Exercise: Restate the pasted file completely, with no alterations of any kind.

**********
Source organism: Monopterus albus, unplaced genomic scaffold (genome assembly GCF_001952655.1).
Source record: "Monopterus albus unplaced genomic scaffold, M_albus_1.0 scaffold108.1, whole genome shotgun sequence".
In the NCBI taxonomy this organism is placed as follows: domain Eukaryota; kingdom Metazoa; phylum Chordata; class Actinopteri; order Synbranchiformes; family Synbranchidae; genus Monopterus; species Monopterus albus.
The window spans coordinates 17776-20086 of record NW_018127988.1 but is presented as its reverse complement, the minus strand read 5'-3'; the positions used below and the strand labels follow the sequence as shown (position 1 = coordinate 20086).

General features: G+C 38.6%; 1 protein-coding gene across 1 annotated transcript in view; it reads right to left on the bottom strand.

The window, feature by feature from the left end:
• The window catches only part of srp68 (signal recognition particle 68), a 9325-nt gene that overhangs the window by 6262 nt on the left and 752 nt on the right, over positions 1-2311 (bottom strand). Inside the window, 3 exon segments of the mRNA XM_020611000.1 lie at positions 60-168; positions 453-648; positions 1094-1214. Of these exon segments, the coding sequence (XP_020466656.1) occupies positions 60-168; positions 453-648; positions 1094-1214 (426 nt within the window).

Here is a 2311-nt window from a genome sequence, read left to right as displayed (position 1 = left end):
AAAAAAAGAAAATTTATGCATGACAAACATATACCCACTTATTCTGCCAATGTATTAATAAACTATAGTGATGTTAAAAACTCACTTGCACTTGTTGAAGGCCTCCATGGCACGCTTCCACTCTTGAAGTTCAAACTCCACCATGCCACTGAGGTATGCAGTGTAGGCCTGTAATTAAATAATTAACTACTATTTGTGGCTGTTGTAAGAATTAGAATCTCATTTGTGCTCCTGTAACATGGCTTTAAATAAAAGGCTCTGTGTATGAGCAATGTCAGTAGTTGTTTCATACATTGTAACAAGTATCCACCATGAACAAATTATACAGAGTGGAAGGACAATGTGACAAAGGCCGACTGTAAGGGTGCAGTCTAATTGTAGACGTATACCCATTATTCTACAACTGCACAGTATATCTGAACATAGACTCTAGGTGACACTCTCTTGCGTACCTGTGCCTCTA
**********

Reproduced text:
Source organism: Monopterus albus, unplaced genomic scaffold (genome assembly GCF_001952655.1).
Source record: "Monopterus albus unplaced genomic scaffold, M_albus_1.0 scaffold108.1, whole genome shotgun sequence".
In the NCBI taxonomy this organism is placed as follows: domain Eukaryota; kingdom Metazoa; phylum Chordata; class Actinopteri; order Synbranchiformes; family Synbranchidae; genus Monopterus; species Monopterus albus.
The window spans coordinates 17776-20086 of record NW_018127988.1 but is presented as its reverse complement, the minus strand read 5'-3'; the positions used below and the strand labels follow the sequence as shown (position 1 = coordinate 20086).

General features: G+C 38.6%; 1 protein-coding gene across 1 annotated transcript in view; it reads right to left on the bottom strand.

The window, feature by feature from the left end:
• The window catches only part of srp68 (signal recognition particle 68), a 9325-nt gene that overhangs the window by 6262 nt on the left and 752 nt on the right, over positions 1-2311 (bottom strand). Inside the window, 3 exon segments of the mRNA XM_020611000.1 lie at positions 60-168; positions 453-648; positions 1094-1214. Of these exon segments, the coding sequence (XP_020466656.1) occupies positions 60-168; positions 453-648; positions 1094-1214 (426 nt within the window).

Here is a 2311-nt window from a genome sequence, read left to right as displayed (position 1 = left end):
AAAAAAAGAAAATTTATGCATGACAAACATATACCCACTTATTCTGCCAATGTATTAATAAACTATAGTGATGTTAAAAACTCACTTGCACTTGTTGAAGGCCTCCATGGCACGCTTCCACTCTTGAAGTTCAAACTCCACCATGCCACTGAGGTATGCAGTGTAGGCCTGTAATTAAATAATTAACTACTATTTGTGGCTGTTGTAAGAATTAGAATCTCATTTGTGCTCCTGTAACATGGCTTTAAATAAAAGGCTCTGTGTATGAGCAATGTCAGTAGTTGTTTCATACATTGTAACAAGTATCCACCATGAACAAATTATACAGAGTGGAAGGACAATGTGACAAAGGCCGACTGTAAGGGTGCAGTCTAATTGTAGACGTATACCCATTATTCTACAACTGCACAGTATATCTGAACATAGACTCTAGGTGACACTCTCTTGCGTACCTGTGCCTCTA